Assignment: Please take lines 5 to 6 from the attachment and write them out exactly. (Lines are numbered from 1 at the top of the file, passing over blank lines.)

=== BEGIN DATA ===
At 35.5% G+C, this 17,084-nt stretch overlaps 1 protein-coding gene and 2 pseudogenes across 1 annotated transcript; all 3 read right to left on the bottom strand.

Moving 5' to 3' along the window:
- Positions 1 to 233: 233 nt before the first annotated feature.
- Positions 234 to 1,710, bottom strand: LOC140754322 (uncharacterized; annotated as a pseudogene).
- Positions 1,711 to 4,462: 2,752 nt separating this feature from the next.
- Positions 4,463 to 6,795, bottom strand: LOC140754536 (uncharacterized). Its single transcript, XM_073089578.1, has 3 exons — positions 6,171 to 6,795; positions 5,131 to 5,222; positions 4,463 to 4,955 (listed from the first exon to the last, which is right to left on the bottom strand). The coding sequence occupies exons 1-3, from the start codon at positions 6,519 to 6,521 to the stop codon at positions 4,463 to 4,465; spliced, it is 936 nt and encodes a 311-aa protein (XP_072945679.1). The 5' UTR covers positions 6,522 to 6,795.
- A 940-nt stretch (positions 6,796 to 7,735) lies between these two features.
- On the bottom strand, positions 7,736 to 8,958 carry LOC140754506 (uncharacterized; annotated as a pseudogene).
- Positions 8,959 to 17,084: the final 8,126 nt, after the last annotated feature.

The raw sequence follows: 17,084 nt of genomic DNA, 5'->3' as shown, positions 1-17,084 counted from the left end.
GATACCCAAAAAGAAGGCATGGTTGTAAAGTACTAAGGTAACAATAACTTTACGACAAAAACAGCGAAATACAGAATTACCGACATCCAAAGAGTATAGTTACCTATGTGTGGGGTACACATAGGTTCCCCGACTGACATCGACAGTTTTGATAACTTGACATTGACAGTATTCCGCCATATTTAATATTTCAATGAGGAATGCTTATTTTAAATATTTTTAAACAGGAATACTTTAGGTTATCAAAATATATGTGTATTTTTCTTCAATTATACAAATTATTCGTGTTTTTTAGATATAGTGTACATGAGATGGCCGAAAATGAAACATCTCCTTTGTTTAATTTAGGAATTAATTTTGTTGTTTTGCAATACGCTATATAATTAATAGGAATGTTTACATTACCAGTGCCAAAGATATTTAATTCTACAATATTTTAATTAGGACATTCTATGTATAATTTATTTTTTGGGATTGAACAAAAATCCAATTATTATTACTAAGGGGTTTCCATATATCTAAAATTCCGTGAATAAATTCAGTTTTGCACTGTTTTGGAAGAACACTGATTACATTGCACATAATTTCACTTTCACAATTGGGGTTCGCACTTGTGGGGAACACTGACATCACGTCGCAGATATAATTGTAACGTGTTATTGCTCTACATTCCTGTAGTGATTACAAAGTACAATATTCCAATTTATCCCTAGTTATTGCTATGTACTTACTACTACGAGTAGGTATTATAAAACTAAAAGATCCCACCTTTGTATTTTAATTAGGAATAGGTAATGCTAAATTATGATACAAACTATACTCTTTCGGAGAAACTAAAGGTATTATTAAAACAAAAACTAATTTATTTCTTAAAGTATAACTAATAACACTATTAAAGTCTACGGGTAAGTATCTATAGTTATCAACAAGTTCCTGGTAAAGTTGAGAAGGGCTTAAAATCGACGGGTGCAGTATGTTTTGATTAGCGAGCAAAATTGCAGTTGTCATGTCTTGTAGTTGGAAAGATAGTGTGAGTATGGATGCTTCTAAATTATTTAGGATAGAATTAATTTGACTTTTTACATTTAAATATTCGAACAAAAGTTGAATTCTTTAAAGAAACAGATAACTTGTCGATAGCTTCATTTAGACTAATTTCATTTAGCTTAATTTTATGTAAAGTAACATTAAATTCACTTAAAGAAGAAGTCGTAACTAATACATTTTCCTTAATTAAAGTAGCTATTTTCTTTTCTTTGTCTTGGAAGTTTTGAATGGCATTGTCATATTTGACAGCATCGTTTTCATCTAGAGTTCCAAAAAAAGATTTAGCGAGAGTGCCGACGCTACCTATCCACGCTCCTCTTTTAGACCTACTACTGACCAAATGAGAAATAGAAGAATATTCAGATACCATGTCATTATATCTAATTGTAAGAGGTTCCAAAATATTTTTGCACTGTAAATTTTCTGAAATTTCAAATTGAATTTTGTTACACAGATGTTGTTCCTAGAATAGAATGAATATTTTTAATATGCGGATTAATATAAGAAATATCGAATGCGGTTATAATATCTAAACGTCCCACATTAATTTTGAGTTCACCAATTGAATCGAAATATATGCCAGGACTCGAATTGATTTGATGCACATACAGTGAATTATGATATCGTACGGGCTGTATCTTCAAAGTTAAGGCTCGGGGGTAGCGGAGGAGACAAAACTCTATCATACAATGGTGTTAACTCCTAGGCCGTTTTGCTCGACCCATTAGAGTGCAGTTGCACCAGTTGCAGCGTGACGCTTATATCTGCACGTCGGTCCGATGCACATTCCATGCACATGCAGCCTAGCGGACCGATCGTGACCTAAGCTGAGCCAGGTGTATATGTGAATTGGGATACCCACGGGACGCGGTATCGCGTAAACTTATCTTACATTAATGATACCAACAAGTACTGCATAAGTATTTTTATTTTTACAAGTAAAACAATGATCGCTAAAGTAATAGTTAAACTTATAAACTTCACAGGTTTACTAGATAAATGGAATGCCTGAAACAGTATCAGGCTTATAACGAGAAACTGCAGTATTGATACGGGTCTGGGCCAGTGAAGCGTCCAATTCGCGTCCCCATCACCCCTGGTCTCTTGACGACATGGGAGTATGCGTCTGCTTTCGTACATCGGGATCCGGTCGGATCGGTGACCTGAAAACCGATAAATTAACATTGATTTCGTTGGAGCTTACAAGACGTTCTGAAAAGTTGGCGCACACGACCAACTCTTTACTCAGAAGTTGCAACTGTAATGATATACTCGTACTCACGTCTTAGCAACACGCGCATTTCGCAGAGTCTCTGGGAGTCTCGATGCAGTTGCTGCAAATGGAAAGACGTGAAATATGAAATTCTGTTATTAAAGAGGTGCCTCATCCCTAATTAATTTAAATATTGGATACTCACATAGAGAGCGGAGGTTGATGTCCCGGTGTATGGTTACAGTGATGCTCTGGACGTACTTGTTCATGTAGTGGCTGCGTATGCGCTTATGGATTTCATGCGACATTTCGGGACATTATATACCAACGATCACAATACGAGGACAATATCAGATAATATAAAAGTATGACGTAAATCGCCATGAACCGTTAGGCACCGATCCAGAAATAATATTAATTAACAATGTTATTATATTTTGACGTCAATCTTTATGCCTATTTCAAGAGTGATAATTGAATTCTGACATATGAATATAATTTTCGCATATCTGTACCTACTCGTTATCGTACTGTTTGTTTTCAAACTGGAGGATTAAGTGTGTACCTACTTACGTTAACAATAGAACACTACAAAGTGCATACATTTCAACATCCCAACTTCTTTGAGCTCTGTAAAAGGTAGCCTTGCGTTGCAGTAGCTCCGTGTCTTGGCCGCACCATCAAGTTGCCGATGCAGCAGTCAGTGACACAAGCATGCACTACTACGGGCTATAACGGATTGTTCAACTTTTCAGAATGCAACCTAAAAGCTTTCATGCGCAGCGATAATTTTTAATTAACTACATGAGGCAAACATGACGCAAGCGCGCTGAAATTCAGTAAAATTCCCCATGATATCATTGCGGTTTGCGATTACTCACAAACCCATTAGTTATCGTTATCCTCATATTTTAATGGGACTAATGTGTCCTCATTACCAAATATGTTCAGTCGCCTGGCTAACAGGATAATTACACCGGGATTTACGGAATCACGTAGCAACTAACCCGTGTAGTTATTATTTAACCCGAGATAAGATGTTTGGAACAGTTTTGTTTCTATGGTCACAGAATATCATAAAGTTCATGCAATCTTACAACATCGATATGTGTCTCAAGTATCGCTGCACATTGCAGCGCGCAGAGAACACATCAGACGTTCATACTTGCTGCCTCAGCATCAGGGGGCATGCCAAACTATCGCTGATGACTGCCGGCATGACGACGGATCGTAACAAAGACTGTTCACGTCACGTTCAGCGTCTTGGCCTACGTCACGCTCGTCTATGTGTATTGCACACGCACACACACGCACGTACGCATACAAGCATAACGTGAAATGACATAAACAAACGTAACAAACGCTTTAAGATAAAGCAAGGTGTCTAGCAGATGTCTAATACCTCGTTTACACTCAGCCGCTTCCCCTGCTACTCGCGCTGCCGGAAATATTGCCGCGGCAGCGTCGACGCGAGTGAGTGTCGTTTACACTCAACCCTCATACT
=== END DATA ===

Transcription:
- Positions 1,711 to 4,462: 2,752 nt separating this feature from the next.
- Positions 4,463 to 6,795, bottom strand: LOC140754536 (uncharacterized). Its single transcript, XM_073089578.1, has 3 exons — positions 6,171 to 6,795; positions 5,131 to 5,222; positions 4,463 to 4,955 (listed from the first exon to the last, which is right to left on the bottom strand). The coding sequence occupies exons 1-3, from the start codon at positions 6,519 to 6,521 to the stop codon at positions 4,463 to 4,465; spliced, it is 936 nt and encodes a 311-aa protein (XP_072945679.1). The 5' UTR covers positions 6,522 to 6,795.